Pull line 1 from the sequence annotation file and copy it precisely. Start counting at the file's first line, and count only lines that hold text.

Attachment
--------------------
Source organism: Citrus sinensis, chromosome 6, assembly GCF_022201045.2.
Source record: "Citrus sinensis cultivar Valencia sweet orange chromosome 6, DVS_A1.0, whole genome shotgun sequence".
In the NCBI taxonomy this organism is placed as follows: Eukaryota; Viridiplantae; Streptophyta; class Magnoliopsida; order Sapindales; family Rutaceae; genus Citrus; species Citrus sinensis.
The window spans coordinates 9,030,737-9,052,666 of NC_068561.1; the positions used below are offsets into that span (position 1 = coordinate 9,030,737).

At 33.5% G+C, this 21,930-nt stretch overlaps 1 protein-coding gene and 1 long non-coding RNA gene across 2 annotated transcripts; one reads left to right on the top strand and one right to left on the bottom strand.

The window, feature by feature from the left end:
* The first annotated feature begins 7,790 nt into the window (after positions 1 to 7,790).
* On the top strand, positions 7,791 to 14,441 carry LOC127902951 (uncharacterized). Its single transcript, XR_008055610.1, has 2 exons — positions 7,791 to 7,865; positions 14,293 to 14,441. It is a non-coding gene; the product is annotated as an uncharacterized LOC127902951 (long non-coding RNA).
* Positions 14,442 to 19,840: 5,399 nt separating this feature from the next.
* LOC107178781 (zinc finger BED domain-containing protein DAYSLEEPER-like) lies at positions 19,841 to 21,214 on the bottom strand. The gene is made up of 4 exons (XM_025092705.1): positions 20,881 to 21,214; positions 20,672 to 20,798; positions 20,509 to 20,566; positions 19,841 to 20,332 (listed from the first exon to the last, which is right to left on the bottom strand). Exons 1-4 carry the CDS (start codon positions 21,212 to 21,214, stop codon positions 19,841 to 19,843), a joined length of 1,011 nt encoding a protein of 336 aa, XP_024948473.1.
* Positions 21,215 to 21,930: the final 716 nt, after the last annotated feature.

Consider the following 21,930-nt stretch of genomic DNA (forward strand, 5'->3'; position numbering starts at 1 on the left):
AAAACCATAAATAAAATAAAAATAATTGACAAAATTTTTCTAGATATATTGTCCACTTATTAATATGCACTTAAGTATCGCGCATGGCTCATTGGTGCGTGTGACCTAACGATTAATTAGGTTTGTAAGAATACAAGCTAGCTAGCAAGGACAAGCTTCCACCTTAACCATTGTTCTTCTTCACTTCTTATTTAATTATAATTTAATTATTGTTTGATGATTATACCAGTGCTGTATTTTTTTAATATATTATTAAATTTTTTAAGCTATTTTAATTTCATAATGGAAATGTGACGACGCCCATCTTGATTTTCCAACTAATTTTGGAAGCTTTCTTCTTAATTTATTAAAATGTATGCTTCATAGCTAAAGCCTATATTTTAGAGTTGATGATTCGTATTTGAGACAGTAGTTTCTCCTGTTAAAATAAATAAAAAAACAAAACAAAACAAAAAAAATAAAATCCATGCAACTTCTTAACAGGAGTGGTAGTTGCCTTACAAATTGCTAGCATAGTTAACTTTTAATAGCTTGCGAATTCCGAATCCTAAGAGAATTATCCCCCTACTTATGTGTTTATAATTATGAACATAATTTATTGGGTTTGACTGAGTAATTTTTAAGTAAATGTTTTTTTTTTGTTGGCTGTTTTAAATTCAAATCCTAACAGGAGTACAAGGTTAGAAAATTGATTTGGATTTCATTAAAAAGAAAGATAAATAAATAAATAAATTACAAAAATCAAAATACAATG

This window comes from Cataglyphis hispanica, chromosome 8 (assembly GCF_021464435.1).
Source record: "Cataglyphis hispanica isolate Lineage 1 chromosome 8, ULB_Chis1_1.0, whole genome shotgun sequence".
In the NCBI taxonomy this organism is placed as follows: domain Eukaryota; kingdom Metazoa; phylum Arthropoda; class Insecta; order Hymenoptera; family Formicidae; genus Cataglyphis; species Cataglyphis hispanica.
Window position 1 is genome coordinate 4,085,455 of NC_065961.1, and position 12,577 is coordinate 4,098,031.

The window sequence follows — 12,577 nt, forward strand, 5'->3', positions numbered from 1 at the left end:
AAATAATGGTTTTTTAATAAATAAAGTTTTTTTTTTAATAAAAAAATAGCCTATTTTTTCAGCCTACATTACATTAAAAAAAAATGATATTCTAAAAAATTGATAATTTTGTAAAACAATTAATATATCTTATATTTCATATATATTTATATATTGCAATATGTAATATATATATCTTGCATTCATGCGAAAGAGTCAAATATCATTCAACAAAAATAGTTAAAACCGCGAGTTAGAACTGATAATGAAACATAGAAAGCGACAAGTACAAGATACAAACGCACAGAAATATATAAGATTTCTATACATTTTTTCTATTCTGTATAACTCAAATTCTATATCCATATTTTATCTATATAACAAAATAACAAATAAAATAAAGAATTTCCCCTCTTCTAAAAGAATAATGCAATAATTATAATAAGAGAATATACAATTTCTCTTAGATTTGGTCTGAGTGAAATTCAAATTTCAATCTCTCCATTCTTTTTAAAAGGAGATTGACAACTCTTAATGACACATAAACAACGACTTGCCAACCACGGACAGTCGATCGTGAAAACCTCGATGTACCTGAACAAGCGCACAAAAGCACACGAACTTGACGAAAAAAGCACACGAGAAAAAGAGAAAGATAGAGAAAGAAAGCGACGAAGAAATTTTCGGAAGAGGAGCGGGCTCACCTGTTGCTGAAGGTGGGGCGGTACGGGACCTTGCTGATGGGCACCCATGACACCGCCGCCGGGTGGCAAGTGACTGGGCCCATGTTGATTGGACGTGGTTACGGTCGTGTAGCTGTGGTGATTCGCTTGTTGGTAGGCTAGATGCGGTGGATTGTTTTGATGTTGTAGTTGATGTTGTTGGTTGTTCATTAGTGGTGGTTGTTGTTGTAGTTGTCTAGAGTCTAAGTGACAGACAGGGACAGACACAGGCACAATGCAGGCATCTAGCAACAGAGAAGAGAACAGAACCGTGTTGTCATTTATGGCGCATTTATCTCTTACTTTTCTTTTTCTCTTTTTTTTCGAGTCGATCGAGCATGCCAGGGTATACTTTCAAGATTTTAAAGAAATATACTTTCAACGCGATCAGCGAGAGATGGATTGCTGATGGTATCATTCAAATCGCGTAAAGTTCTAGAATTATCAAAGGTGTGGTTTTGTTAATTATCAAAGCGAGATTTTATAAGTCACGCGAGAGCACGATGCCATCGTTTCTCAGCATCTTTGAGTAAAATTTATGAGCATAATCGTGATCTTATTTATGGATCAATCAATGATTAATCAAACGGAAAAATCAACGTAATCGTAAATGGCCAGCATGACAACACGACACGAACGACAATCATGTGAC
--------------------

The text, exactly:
Source organism: Citrus sinensis, chromosome 6, assembly GCF_022201045.2.